The kids will get a message and a good laugh as they flip from her childhood summer dinner table illustrations showcasing the best of summer produce (“Nothing is picked until ripe, and they eat it that same day”) to fall (“‘Convenience Foods’ – made in the factory, then packaged, frozen or canned. So modern! It’s easy! That’s what America wants!”).
Waters’ awakening is great news for her friends in her hometown of Berkeley (and ultimately the world at large) as it inspired one of the most influential restaurants in history: Chez Panisse. When she opened it in 1971 with a group of hippie friends (collective restaurant experience: zero), Waters was just a lost college graduate trying to make a living and regain a taste of the magic of food. simple soup she ate in Paris (“BEST! SOUP! EVER!”), followed the next morning by a baguette with fresh apricot jam (“BEST! BREAKFAST! EVER!”) .
And by crafting her dishes with local, sustainable ingredients, foods that “enrich the earth instead of depleting and polluting it,” she starts something else: a conversation around the world. around organic agriculture; her national Edible Schoolyard project (where schools use homegrown gardens to teach children about the environment); returning to cooked food with intention and eating it at home with family.
Following her lead, Hartland’s accompanying illustrations provide a slow and pervasive reading experience that’s all the better for discovering their rich, fun, whimsical details – one suitcases covered with travel wallpaper, a plate of fish where the fish looks very interested, a poodle sitting and chatting over the dining room table.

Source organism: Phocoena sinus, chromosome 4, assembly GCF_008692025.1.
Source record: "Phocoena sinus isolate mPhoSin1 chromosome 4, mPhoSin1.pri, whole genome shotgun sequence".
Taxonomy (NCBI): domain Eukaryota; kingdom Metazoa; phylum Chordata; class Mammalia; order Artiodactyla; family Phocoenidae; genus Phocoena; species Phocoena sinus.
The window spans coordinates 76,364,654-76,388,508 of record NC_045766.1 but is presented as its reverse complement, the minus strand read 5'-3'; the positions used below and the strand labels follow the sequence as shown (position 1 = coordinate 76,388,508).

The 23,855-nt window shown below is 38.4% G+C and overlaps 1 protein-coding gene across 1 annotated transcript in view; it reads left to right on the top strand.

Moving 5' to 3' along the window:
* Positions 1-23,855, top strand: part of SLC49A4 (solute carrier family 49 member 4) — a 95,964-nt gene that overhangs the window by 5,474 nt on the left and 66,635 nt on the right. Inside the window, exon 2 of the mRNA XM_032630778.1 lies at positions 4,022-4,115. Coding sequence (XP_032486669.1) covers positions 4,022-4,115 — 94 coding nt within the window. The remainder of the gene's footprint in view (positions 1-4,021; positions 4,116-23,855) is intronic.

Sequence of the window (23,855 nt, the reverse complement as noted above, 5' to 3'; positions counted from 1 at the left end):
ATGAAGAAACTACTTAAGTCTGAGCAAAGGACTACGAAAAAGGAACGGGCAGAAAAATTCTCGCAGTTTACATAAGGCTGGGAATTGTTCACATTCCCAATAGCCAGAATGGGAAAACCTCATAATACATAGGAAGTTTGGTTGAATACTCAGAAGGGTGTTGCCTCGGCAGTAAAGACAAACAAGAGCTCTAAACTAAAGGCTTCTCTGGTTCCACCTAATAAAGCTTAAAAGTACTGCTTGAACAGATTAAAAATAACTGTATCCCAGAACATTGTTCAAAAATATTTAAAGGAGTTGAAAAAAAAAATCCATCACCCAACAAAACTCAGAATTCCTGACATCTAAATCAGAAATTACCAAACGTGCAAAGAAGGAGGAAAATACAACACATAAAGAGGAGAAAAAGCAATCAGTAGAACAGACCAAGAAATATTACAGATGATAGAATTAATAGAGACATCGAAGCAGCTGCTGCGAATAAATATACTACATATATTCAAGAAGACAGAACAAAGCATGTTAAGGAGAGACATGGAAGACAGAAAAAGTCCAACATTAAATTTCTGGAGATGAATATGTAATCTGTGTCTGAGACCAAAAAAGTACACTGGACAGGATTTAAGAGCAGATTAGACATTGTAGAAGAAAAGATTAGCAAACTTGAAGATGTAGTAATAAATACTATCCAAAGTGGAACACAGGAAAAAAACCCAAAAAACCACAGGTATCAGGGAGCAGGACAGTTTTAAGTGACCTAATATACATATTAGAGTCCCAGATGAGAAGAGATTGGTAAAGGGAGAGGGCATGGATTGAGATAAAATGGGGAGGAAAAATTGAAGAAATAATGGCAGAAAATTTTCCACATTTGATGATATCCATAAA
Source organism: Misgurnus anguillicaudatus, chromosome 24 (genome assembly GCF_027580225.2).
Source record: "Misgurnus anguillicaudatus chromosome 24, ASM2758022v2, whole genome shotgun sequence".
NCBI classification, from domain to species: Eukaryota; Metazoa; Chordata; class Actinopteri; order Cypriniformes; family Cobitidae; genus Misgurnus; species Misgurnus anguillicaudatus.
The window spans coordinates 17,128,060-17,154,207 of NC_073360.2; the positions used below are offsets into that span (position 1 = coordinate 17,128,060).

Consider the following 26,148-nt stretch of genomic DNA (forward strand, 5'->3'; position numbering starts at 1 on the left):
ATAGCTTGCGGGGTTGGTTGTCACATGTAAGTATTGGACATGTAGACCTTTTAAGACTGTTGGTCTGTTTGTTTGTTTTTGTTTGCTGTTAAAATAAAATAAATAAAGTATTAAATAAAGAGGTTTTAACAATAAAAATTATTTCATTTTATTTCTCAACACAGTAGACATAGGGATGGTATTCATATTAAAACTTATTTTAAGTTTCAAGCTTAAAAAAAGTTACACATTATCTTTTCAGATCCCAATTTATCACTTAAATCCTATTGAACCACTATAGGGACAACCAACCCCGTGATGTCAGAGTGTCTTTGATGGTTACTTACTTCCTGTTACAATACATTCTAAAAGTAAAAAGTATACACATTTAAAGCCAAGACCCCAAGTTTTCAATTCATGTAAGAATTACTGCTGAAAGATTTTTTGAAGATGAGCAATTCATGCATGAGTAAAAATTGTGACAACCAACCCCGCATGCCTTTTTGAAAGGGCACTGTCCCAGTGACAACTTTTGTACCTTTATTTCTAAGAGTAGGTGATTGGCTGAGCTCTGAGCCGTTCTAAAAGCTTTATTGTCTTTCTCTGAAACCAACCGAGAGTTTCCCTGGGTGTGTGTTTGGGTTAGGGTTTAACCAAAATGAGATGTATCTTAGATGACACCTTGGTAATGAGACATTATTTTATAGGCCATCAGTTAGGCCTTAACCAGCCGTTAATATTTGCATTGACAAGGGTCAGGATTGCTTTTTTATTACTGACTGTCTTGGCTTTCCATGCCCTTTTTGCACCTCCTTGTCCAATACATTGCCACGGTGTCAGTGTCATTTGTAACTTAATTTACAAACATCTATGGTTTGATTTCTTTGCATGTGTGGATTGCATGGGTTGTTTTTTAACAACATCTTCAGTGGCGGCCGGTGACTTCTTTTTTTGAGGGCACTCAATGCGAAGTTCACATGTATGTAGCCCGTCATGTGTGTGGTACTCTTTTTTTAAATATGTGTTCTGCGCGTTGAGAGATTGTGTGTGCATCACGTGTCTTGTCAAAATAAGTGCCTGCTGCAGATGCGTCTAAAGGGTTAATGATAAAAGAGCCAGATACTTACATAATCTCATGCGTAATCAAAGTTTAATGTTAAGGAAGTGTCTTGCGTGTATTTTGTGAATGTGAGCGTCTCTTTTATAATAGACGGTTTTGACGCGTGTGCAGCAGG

One of the ways Waters immerses herself in French cooking is by watching Julia Child’s breakout PBS show “The French Chef,” so there’s reason the other giant among the crops here is Child himself, a figurative and literal giant – she stands 6 feet 2 inches tall. “Born Hungry,” written by Child’s grandson Alex Prud’homme and illustrated by Sarah Green, chronicles Julia’s life leading up to her blockbuster book “Mastering the Art of French Cooking.” “Mastering” changed our country’s culinary worldview from cheap and easy to delicious, eventually winning Child the “French Chef” award.
It is interesting to read how she met her beloved husband, Paul Child, while working as a spy for the OSS, and how he introduced her to French food, in Rouen ordering Julia’s oysters, a sandwich dish. grilled meat, freshly baked bread “with perfect butter,” White wine, yogurt, and coffee—which (shocking!) ignited all sorts of fireworks in her fledgling brain.
Colorful and often humorous illustrations – Julia towered above her all-male classmates at Le Cordon Bleu culinary school; Julia dreamed of literal food, a stick of butter and chicken feet twirling around her as she slept.
An author’s note at the end fills her bio with the fame and fortune derived from her television success, explaining in detail how Child was able to shed light on French cuisine seductively for the public – and one can’t help but wish these parts of her life were illustrated as well.
However, Julia’s message, to any child who wants to hear it, is clear: “Good results require a time and care”- for the plate of food in front of you and more.
https://www.nytimes.com/2022/01/28/books/review/julia-child-alex-prudhomme-alice-waters-georgia-gilmore.html A Cooks Tour: 3 photo books of famous dishes